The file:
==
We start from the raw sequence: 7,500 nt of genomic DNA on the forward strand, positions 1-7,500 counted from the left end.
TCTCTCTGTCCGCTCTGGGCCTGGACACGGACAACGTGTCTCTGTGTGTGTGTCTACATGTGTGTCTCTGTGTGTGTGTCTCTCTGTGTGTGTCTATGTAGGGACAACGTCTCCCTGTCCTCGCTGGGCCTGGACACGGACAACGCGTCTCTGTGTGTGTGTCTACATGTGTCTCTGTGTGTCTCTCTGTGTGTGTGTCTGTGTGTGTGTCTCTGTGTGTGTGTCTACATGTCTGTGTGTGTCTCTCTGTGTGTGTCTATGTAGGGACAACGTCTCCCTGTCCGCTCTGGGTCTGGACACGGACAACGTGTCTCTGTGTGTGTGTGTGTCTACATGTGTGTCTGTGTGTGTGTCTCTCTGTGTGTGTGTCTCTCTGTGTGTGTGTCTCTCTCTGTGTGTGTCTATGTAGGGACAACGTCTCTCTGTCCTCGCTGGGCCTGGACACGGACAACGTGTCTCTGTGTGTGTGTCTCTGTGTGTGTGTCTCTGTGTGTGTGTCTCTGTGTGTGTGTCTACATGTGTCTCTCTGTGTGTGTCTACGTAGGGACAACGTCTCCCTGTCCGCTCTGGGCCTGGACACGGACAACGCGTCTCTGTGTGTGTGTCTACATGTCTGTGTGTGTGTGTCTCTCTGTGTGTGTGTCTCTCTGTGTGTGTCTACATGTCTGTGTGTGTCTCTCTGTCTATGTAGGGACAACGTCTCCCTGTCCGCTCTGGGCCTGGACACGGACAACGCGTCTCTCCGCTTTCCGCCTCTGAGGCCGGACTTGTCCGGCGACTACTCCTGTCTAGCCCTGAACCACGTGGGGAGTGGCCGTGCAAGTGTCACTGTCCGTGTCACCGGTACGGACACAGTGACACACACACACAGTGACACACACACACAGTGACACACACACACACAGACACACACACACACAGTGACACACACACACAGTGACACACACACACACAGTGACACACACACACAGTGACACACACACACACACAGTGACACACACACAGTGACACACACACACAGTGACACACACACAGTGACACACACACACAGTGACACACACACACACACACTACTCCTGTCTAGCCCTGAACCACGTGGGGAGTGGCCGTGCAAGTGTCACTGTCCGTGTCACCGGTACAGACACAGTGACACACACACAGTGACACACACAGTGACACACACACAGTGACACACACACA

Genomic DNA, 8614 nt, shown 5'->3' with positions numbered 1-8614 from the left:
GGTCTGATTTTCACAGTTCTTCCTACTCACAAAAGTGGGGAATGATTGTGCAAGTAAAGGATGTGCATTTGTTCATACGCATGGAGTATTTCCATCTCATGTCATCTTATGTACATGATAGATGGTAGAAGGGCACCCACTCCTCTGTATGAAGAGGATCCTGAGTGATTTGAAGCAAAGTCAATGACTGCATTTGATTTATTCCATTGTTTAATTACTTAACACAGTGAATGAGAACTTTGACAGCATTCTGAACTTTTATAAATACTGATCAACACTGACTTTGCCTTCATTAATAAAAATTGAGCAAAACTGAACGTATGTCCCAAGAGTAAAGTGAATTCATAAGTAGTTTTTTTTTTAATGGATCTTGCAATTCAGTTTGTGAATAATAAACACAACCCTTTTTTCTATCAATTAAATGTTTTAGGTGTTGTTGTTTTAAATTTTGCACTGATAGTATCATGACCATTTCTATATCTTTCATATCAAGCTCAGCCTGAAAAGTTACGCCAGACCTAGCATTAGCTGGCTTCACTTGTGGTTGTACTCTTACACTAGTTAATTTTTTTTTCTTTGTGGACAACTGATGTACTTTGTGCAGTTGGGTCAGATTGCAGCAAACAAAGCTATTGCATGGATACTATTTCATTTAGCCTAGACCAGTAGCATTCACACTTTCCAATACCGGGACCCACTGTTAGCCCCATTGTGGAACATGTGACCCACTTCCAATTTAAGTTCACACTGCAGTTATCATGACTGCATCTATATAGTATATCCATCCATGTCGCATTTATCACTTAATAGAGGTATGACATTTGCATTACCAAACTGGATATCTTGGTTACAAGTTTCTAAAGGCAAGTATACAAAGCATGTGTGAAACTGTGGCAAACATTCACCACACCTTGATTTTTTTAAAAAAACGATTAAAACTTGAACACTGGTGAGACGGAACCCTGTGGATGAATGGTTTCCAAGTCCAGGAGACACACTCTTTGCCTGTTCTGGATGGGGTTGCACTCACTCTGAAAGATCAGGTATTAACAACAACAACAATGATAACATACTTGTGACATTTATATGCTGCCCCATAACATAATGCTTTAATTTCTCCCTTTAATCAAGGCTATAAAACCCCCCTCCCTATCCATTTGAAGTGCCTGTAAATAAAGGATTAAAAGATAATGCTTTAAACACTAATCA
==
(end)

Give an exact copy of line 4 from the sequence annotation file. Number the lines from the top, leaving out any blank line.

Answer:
GGTCTGATTTTCACAGTTCTTCCTACTCACAAAAGTGGGGAATGATTGTGCAAGTAAAGGATGTGCATTTGTTCATACGCATGGAGTATTTCCATCTCATGTCATCTTATGTACATGATAGATGGTAGAAGGGCACCCACTCCTCTGTATGAAGAGGATCCTGAGTGATTTGAAGCAAAGTCAATGACTGCATTTGATTTATTCCATTGTTTAATTACTTAACACAGTGAATGAGAACTTTGACAGCATTCTGAACTTTTATAAATACTGATCAACACTGACTTTGCCTTCATTAATAAAAATTGAGCAAAACTGAACGTATGTCCCAAGAGTAAAGTGAATTCATAAGTAGTTTTTTTTTTAATGGATCTTGCAATTCAGTTTGTGAATAATAAACACAACCCTTTTTTCTATCAATTAAATGTTTTAGGTGTTGTTGTTTTAAATTTTGCACTGATAGTATCATGACCATTTCTATATCTTTCATATCAAGCTCAGCCTGAAAAGTTACGCCAGACCTAGCATTAGCTGGCTTCACTTGTGGTTGTACTCTTACACTAGTTAATTTTTTTTTCTTTGTGGACAACTGATGTACTTTGTGCAGTTGGGTCAGATTGCAGCAAACAAAGCTATTGCATGGATACTATTTCATTTAGCCTAGACCAGTAGCATTCACACTTTCCAATACCGGGACCCACTGTTAGCCCCATTGTGGAACATGTGACCCACTTCCAATTTAAGTTCACACTGCAGTTATCATGACTGCATCTATATAGTATATCCATCCATGTCGCATTTATCACTTAATAGAGGTATGACATTTGCATTACCAAACTGGATATCTTGGTTACAAGTTTCTAAAGGCAAGTATACAAAGCATGTGTGAAACTGTGGCAAACATTCACCACACCTTGATTTTTTTAAAAAAACGATTAAAACTTGAACACTGGTGAGACGGAACCCTGTGGATGAATGGTTTCCAAGTCCAGGAGACACACTCTTTGCCTGTTCTGGATGGGGTTGCACTCACTCTGAAAGATCAGGTATTAACAACAACAACAATGATAACATACTTGTGACATTTATATGCTGCCCCATAACATAATGCTTTAATTTCTCCCTTTAATCAAGGCTATAAAACCCCCCTCCCTATCCATTTGAAGTGCCTGTAAATAAAGGATTAAAAGATAATGCTTTAAACACTAATCA